A Rational Approach to Regulating Private Drones

Larry Downes of Harvard Business Review published last week an article about seeking sanity in how to approach regulation of private UAVs.  So far, it’s one of the best I’ve read–pointing out that regulation is needed, but too-hasty and too-restrictive will likely require backtracking.  A couple of nuggets:

  • Some of the things that UAVs can do that legislators are afraid of, are already illegal to do with a UAV or without.
  • “Creepy new technologies” have been suspected of breaching personal privacy for a long time now.  In 1890, that technology was short-exposure photography.  Is anyone unsure whether we figured out how to deal with that?

A Rational Approach to Regulating Private Drones | Harvard Business Review

UAV + College Football = Ba-Bam!

I don’t know if Tennessee is ever going to turn around their football woes, but Butch Jones already chalked a W in my book. Combining two of my favorite things nearly brings a tear to my eye.

Let’s think about this: football coaches could spend a few hundred dollars on a quadrotor with an HD camera and get a shot of his players from nearly any angle in any position on the practice field, changing positions on demand. Or, he could spend thousands — maybe even tens of thousands — on an rig or camera platform that lumbers around and can’t get every shot you could want. Hmm.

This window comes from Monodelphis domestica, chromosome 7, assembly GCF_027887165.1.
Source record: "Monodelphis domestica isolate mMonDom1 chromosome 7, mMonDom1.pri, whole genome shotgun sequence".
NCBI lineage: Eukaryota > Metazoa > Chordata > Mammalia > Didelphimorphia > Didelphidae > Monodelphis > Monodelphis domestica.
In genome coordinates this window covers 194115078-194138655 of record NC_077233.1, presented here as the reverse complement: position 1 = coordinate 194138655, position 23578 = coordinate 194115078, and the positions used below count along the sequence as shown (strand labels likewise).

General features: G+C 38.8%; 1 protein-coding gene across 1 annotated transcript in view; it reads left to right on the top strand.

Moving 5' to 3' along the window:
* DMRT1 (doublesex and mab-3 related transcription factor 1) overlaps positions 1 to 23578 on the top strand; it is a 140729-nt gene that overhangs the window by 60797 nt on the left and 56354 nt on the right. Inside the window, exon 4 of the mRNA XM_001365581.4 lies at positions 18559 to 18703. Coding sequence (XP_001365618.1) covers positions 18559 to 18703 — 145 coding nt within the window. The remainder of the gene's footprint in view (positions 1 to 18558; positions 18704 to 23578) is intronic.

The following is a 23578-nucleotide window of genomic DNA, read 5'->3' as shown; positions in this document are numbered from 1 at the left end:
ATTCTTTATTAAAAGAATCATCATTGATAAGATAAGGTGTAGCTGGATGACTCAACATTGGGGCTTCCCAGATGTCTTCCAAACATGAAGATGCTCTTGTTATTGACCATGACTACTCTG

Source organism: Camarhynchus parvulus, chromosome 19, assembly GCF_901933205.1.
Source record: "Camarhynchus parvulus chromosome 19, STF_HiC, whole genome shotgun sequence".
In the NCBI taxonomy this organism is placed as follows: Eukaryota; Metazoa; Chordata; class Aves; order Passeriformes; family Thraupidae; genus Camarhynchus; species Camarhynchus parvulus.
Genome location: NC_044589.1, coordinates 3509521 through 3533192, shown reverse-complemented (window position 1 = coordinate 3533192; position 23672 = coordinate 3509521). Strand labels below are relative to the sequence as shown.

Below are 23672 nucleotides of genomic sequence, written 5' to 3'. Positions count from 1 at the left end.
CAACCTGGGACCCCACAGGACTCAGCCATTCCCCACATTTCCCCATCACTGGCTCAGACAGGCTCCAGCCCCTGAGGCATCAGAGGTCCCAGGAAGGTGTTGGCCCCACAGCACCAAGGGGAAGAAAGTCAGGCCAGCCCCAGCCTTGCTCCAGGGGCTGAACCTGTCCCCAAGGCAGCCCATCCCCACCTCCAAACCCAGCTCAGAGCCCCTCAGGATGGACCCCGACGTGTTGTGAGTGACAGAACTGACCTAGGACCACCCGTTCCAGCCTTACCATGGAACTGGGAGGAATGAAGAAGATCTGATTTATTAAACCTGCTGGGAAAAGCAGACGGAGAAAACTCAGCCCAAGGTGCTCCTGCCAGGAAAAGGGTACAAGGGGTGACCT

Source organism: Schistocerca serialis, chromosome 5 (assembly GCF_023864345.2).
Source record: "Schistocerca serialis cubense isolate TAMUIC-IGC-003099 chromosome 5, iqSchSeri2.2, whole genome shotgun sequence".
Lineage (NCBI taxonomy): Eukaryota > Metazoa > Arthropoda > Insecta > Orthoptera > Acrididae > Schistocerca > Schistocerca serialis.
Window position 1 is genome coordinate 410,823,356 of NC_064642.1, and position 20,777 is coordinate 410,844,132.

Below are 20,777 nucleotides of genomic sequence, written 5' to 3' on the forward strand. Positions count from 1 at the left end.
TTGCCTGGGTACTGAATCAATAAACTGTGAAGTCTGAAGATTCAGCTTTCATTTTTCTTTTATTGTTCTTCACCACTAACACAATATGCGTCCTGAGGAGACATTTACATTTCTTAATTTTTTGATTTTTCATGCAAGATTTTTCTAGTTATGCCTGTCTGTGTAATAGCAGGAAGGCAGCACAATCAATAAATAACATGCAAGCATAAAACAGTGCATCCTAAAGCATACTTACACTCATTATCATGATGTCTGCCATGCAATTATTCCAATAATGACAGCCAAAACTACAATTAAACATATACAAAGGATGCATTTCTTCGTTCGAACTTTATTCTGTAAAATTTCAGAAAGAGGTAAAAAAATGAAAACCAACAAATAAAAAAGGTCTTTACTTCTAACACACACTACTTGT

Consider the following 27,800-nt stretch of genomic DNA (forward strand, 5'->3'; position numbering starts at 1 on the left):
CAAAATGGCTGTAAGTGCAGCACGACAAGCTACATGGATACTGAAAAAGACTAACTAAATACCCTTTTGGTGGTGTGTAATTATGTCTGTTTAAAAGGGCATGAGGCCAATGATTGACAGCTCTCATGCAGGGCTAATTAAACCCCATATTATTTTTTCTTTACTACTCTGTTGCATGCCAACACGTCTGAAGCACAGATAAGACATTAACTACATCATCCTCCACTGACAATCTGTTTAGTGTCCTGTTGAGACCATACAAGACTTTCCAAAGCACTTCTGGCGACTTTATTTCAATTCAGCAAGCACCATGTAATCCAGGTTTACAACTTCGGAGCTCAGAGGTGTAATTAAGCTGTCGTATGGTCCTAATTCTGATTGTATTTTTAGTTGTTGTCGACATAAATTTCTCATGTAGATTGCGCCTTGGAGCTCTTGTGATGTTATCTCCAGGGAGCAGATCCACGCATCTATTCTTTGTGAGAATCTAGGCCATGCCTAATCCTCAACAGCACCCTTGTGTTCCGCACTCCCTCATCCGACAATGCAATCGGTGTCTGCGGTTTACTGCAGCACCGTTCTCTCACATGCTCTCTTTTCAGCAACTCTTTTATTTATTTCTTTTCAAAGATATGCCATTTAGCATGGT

Tennessee uses a quadrotor to give coaches better perspective | TechCrunch

StopRotor Hybrid Rotorwing?

I saw a little nugget on Gizmag the other day about a new design an Aussie is working on for the DARPA X Plane program:

StopRotor Technology’s Hybrid RotorWing can take off vertically and hover with the main rotor spinning like a helicopter’s, or take off and fly like a conventional fixed wing aircraft. To transition between rotary and fixed wing flight modes, the aircraft is plunged into a fall involving high angle of attack flight that aligns the airflow with the rotation axis of the rotor system. This symmetrical airflow over the main rotor provides a stable environment that allows the blades to be started or stopped.

Here’s my take on the good, the bad, and the ugly for this.

The Good:I’m a big fan of innovation and novel flight concepts.  This designer definitely has some creative ideas about how to do fixed- to rotary-wing transition.  I don’t think this thing is going to work, but it’s worth a shot to investigate.

The Bad: The reason I don’t think it will work is because a) the concept will only work on a UAV (see The Ugly below), and b) there are cheaper, much more practical ways to have effective VTOL capability with a fixed wing UAV.